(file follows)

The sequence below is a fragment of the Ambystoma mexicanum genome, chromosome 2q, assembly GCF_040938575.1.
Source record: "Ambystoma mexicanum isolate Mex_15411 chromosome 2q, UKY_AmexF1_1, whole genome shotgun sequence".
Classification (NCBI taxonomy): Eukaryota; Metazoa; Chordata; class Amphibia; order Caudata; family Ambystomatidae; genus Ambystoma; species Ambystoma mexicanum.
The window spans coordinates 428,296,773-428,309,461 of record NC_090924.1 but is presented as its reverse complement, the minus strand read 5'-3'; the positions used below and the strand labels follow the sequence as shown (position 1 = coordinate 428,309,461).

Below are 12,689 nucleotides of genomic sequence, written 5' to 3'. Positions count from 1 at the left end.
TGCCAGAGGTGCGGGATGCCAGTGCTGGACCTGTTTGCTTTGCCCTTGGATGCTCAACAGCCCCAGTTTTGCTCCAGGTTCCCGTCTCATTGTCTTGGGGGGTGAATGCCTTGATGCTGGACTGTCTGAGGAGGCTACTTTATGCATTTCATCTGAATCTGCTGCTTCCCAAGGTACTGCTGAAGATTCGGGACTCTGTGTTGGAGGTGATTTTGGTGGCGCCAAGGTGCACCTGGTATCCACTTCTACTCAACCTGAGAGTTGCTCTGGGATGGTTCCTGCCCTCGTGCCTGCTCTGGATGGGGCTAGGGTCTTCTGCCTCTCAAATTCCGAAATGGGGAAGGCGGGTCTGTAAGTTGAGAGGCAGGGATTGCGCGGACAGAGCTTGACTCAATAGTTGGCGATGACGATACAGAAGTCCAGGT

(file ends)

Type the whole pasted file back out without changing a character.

The sequence below is a fragment of the Ambystoma mexicanum genome, chromosome 2q, assembly GCF_040938575.1.
Source record: "Ambystoma mexicanum isolate Mex_15411 chromosome 2q, UKY_AmexF1_1, whole genome shotgun sequence".
Classification (NCBI taxonomy): Eukaryota; Metazoa; Chordata; class Amphibia; order Caudata; family Ambystomatidae; genus Ambystoma; species Ambystoma mexicanum.
The window spans coordinates 428,296,773-428,309,461 of record NC_090924.1 but is presented as its reverse complement, the minus strand read 5'-3'; the positions used below and the strand labels follow the sequence as shown (position 1 = coordinate 428,309,461).

Below are 12,689 nucleotides of genomic sequence, written 5' to 3'. Positions count from 1 at the left end.
TGCCAGAGGTGCGGGATGCCAGTGCTGGACCTGTTTGCTTTGCCCTTGGATGCTCAACAGCCCCAGTTTTGCTCCAGGTTCCCGTCTCATTGTCTTGGGGGGTGAATGCCTTGATGCTGGACTGTCTGAGGAGGCTACTTTATGCATTTCATCTGAATCTGCTGCTTCCCAAGGTACTGCTGAAGATTCGGGACTCTGTGTTGGAGGTGATTTTGGTGGCGCCAAGGTGCACCTGGTATCCACTTCTACTCAACCTGAGAGTTGCTCTGGGATGGTTCCTGCCCTCGTGCCTGCTCTGGATGGGGCTAGGGTCTTCTGCCTCTCAAATTCCGAAATGGGGAAGGCGGGTCTGTAAGTTGAGAGGCAGGGATTGCGCGGACAGAGCTTGACTCAATAGTTGGCGATGACGATACAGAAGTCCAGGT